The University of Texas at Dallas athletics program started when UTD provisionally joined the NCAA Division III and the American Southwest Conference (ASC) in 1998 and was granted full membership in the ASC in 2002.[262] Varsity sports include baseball, basketball, cross country, golf, soccer, softball, tennis, and volleyball.[263] In addition to varsity sports, the university's Club Sports Program offers recreational and competitive opportunities across 30 teams, including gymnastics, lacrosse, fencing, rugby, racquetball, mixed martial arts, table tennis, and soccer.[264]


[261][260], created in 1971 by artist Jack Some of the traditions that give UT Dallas its distinctive flavor are Homecoming, Annual Oozeball Tournament, Ceremonial Mace, Legacy Lane, Welcome Week, Sounds of Class, Family Day, Splatterbeat and Cecil Green’s Head. Cecil Green helped found the University of Texas at Dallas and outside Green Hall there is a bronze bust of Cecil Green. Rubbing Green’s head for good luck has become a tradition for many students on their way to exams or presentations. Holiday Sing is one of the oldest tradition on campus, the annual Holiday Sing started in 1976 and is hosted by the School of Arts and Humanities during the month of December. In front of the Erik Jonsson Academic Center is the sculpture

Love Jack


Students have a selection of food sources on campus, with Subway and Chick-fil-A being the most popular choices among students.[255] The Comet Cafe also offers various types of prepackaged meals, soups, drinks, and snacks. As of the fall 2013 academic semester the university provided 1,245 seats for on-campus dining.[256] The dining hall opened on August 12, 2009 in conjunction with the opening of the first residence hall.[257] The Student Union building houses The Pub and the Comet Cafe food court.[258] All first-year students living on campus are required to purchase a meal plan; meal plans are optional for all other students who live on campus.[259]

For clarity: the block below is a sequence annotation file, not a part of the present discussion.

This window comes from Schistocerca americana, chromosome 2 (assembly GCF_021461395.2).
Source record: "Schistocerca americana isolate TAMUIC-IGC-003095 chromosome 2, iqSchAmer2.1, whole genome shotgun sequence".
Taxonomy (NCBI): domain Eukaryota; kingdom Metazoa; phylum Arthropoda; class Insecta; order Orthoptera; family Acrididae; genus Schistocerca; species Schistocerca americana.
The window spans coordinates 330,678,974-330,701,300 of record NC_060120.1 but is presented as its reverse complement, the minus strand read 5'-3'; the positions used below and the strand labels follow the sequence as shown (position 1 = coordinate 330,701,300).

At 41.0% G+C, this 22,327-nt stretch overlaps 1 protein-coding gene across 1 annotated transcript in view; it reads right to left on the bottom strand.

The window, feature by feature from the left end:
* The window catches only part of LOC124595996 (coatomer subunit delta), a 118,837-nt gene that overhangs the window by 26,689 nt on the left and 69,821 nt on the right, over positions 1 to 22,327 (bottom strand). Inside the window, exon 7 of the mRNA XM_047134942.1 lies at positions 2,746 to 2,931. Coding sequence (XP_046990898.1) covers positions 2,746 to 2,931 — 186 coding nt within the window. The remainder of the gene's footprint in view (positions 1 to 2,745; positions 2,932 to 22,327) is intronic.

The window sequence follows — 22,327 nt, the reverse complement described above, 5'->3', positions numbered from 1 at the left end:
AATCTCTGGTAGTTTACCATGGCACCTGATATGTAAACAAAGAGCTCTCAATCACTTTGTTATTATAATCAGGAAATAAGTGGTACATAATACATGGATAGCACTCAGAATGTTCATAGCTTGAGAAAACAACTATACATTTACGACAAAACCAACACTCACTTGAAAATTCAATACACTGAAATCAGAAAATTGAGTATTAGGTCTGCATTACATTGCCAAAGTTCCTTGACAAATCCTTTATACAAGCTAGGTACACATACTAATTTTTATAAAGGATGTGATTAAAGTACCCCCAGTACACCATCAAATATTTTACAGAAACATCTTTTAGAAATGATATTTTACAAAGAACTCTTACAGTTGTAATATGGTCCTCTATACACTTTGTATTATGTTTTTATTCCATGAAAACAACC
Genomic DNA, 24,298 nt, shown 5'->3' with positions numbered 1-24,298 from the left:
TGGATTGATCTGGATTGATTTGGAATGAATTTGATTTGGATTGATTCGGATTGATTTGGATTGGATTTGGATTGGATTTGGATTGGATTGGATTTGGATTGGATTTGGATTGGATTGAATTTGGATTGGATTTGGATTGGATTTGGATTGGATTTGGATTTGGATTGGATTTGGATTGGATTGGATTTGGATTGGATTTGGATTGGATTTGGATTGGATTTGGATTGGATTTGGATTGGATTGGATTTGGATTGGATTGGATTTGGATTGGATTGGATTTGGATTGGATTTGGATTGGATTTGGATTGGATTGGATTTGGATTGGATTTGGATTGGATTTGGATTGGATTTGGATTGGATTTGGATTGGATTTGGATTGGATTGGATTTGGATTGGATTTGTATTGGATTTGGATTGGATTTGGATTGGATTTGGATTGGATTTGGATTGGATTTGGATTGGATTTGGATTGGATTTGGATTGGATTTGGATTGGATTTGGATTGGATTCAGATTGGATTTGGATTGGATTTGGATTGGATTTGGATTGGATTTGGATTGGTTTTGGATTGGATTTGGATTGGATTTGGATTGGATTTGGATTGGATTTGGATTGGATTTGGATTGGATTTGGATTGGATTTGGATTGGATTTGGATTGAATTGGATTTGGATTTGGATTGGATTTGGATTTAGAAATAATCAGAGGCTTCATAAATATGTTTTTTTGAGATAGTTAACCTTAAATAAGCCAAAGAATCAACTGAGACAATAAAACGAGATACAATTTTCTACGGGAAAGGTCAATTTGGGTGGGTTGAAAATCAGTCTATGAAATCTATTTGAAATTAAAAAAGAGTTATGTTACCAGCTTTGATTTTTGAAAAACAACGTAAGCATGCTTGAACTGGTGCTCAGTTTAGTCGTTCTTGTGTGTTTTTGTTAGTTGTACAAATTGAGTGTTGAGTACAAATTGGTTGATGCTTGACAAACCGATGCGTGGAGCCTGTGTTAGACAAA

Dining on campus

On August 12, 2009 a 89,000-square-foot (8,300 m2) residence hall, (Residence Hall South), opened providing housing for 384 full-time freshmen residents and 16 peer advisers. The new residence hall offers living learning environments that group students with similar interests and majors. The building includes a mix of three-bedroom, single-bath suites for freshmen and one-bedroom, one-bath units for peer advisers. On each wing and each floor are several communal study areas and the ground floor features a 1,800-square-foot (170 m2) glass-enclosed rotunda with pool and ping-pong tables, large-screen televisions, couches and chairs.[223] A 2nd, 150,000-square-foot (14,000 m2) residence hall, (Residence Hall North), was officially completed June 27, 2011 and a 3rd freshmen residence hall, (Residence Hall West), adjacent to the two existing halls was completed in August 2012. A 4th residence hall,(Residence Hall Southwest), opened in time for the fall 2013 semester.[127][128] Construction for a 5th residential facility was started in July 2013 and completed in 2014. The 339,000-square-foot (31,500 m2) 600 bed facility will include a dining hall with seating for 800 and a recreation center.[253][254]